Wednesday, July 9, 2014

To Criticize or Not to Criticize

Unless we start out perfect on our path to greatness, whether it be in derby or anything else, we will need to assess and improve. We will need to assess which aspects we are doing well, and try to make them consistent and faster and stronger in whatever way is applicable. We will also need to evaluate what is not working, what requires change to lead to improvement and ultimately to our goal of greatness. This means that the path to greatness requires criticism, but, it does not mean that all criticism is good. Herein lies the complexity.

Criticism Can be Good
First we need to understand that all criticism isn't bad. No, really. Criticism on its face isn't bad. It's good. It is the only thing that leads to betterment. When we know what is wrong, we can fix it. Every time we are looking at a problem and trying to solve it we are doing a critical analysis of the situation. What isn't working? Where specifically is the problem? What can I do to fix that specific issue to solve the greater problem. Without criticism how do we know how to be better? Criticism is helping you reach your ultimate goal of greatness, each time you learn how you are doing something wrong it means you can change, learn how to do it right, and voila, improvement. You have gone up a level.

In derby we can easily see the way that criticism works in a positive way. You are given instruction from a trainer, say, on how to do a t-stop, then you try it out. The trainer will watch you and give you a critical analysis, "You've got your front foot in the right position but you really need to turn your back foot more to make a T-shape". They will likely give you some pointers on how better to get the shape, demonstrate it for you and then you will take that criticism (followed by direction and positivity) and try and change the part that you were doing wrong so that you can improve your t-stops.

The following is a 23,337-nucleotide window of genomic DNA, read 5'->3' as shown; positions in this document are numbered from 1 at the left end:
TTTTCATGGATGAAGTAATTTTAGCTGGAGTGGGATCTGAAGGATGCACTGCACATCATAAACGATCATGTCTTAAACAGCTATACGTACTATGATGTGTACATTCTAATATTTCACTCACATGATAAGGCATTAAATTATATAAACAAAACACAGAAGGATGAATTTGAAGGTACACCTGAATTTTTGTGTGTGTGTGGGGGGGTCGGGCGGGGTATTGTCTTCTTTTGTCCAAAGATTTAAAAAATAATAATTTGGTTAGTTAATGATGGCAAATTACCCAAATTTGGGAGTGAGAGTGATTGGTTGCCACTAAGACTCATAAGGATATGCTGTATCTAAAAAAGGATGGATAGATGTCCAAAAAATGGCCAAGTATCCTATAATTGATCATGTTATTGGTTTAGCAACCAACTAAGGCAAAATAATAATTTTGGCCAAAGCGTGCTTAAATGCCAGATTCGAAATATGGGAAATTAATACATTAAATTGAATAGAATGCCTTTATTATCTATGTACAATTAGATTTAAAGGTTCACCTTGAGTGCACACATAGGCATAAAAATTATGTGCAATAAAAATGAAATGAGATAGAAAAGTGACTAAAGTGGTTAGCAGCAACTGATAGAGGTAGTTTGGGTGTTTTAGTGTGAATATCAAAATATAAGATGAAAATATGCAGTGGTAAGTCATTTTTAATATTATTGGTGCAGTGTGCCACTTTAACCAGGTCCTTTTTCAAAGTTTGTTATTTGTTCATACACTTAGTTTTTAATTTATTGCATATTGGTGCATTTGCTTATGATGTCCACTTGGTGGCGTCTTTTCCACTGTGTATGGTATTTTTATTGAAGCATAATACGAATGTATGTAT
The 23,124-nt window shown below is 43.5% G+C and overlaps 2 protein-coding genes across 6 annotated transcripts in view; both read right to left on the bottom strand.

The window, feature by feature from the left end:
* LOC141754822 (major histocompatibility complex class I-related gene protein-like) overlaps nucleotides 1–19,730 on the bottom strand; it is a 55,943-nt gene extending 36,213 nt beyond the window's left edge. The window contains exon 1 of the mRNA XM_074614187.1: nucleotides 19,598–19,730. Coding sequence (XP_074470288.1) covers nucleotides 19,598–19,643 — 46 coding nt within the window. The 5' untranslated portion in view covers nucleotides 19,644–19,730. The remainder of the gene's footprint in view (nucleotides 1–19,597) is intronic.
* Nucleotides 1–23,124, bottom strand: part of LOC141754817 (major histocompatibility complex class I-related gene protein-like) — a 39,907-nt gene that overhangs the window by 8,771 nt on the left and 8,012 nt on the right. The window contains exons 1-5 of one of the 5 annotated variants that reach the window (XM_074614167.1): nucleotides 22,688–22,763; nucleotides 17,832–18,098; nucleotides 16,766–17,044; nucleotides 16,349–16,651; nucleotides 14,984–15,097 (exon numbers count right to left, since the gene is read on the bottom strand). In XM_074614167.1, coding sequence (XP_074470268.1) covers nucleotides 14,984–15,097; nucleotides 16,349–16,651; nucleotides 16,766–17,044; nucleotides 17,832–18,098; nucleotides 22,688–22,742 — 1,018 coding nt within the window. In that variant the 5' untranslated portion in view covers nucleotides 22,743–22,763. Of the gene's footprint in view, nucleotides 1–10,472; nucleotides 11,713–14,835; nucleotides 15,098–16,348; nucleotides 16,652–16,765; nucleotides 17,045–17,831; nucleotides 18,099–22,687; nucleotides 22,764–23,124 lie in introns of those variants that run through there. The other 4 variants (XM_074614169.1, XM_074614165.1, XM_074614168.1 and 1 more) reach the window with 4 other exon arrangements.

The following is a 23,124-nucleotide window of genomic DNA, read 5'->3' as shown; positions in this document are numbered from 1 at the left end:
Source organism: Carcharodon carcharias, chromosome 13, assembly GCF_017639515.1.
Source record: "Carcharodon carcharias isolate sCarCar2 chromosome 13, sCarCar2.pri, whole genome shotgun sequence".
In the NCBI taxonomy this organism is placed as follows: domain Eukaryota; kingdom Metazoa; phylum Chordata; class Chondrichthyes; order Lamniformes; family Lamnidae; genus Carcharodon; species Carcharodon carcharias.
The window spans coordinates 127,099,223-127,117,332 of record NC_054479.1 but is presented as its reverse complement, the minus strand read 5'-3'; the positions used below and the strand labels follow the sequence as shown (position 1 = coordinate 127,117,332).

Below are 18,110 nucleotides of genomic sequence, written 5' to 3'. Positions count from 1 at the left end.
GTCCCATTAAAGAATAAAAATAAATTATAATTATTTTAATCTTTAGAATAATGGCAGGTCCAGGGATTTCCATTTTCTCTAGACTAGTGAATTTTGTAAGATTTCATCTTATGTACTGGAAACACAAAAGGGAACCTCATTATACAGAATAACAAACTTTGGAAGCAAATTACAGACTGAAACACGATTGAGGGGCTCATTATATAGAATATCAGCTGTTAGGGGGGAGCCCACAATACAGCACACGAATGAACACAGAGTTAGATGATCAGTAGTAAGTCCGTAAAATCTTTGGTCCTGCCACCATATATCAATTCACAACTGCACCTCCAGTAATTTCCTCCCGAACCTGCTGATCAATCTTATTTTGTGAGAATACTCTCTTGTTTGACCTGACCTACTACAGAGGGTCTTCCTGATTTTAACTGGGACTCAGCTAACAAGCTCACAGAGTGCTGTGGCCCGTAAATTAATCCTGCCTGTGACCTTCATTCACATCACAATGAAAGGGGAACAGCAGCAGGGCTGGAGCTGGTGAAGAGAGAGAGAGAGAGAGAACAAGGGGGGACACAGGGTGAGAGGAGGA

That is a positive usage of criticism, and the way you want your coaches and trainers to be. They should be pointing out where improvements can be made, so you know what to work on, but they should always have direction as to how to do that improvement and positivity about your ability to achieve that goal. In other words, if someone is criticizing you it is positive when they are pushing you up (giving you ways to improve it, being positive about your ability to achieve that goal) not pushing you down. That's when we get in to the negative criticisms.

Criticism Can be Bad
Negative criticism is criticism that comes from the wrong place and, not shockingly, leads to the wrong place for the receiver. There are many wrong places negative criticism can come from; anger, jealousy, shame, competitiveness, revenge, guilt. Or sometimes, simply thoughtlessness. Sadly we have probably all come across this sort of criticism before when taking part in our sport and in life. This is human stuff so it's the same in all sports, or really, gatherings of humans anywhere. Negative criticism like when someone tosses off a remark about how you seemed to be in the way in the game more then anything, or being told that your penalty lost them the game. These are not positive criticisms. There is no advice on a way to improve (nor is it clear what specifically requires improvement) nor is there any positivity about your ability to achieve it. They are just cuts. Meant to sting as they plant their sour seeds, pushing you down, not up.